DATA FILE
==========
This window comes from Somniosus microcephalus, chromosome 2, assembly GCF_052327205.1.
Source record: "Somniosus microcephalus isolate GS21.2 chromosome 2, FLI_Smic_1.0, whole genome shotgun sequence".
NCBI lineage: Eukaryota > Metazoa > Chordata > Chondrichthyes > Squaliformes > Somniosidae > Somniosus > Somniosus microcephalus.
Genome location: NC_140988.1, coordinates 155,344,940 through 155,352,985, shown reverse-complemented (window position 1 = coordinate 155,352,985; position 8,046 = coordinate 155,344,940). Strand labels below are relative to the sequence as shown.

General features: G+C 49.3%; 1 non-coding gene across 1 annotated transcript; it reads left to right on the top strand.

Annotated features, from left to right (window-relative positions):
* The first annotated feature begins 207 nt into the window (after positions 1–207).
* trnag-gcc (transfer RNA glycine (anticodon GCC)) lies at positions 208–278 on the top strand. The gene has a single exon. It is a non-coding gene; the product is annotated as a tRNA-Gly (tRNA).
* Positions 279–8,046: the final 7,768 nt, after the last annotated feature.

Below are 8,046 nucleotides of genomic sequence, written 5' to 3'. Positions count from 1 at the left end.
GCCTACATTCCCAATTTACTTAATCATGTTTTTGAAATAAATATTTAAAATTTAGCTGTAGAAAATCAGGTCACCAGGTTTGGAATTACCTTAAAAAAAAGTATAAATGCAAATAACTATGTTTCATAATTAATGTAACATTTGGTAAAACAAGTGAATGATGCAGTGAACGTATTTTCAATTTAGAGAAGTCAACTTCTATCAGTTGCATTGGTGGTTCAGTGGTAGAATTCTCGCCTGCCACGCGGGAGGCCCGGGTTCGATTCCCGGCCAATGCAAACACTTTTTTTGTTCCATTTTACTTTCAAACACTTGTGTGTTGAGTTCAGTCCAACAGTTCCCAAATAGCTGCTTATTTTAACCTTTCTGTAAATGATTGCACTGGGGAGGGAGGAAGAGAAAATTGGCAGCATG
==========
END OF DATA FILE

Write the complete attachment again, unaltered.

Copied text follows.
This window comes from Somniosus microcephalus, chromosome 2, assembly GCF_052327205.1.
Source record: "Somniosus microcephalus isolate GS21.2 chromosome 2, FLI_Smic_1.0, whole genome shotgun sequence".
NCBI lineage: Eukaryota > Metazoa > Chordata > Chondrichthyes > Squaliformes > Somniosidae > Somniosus > Somniosus microcephalus.
Genome location: NC_140988.1, coordinates 155,344,940 through 155,352,985, shown reverse-complemented (window position 1 = coordinate 155,352,985; position 8,046 = coordinate 155,344,940). Strand labels below are relative to the sequence as shown.

General features: G+C 49.3%; 1 non-coding gene across 1 annotated transcript; it reads left to right on the top strand.

Annotated features, from left to right (window-relative positions):
* The first annotated feature begins 207 nt into the window (after positions 1–207).
* trnag-gcc (transfer RNA glycine (anticodon GCC)) lies at positions 208–278 on the top strand. The gene has a single exon. It is a non-coding gene; the product is annotated as a tRNA-Gly (tRNA).
* Positions 279–8,046: the final 7,768 nt, after the last annotated feature.

Below are 8,046 nucleotides of genomic sequence, written 5' to 3'. Positions count from 1 at the left end.
GCCTACATTCCCAATTTACTTAATCATGTTTTTGAAATAAATATTTAAAATTTAGCTGTAGAAAATCAGGTCACCAGGTTTGGAATTACCTTAAAAAAAAGTATAAATGCAAATAACTATGTTTCATAATTAATGTAACATTTGGTAAAACAAGTGAATGATGCAGTGAACGTATTTTCAATTTAGAGAAGTCAACTTCTATCAGTTGCATTGGTGGTTCAGTGGTAGAATTCTCGCCTGCCACGCGGGAGGCCCGGGTTCGATTCCCGGCCAATGCAAACACTTTTTTTGTTCCATTTTACTTTCAAACACTTGTGTGTTGAGTTCAGTCCAACAGTTCCCAAATAGCTGCTTATTTTAACCTTTCTGTAAATGATTGCACTGGGGAGGGAGGAAGAGAAAATTGGCAGCATG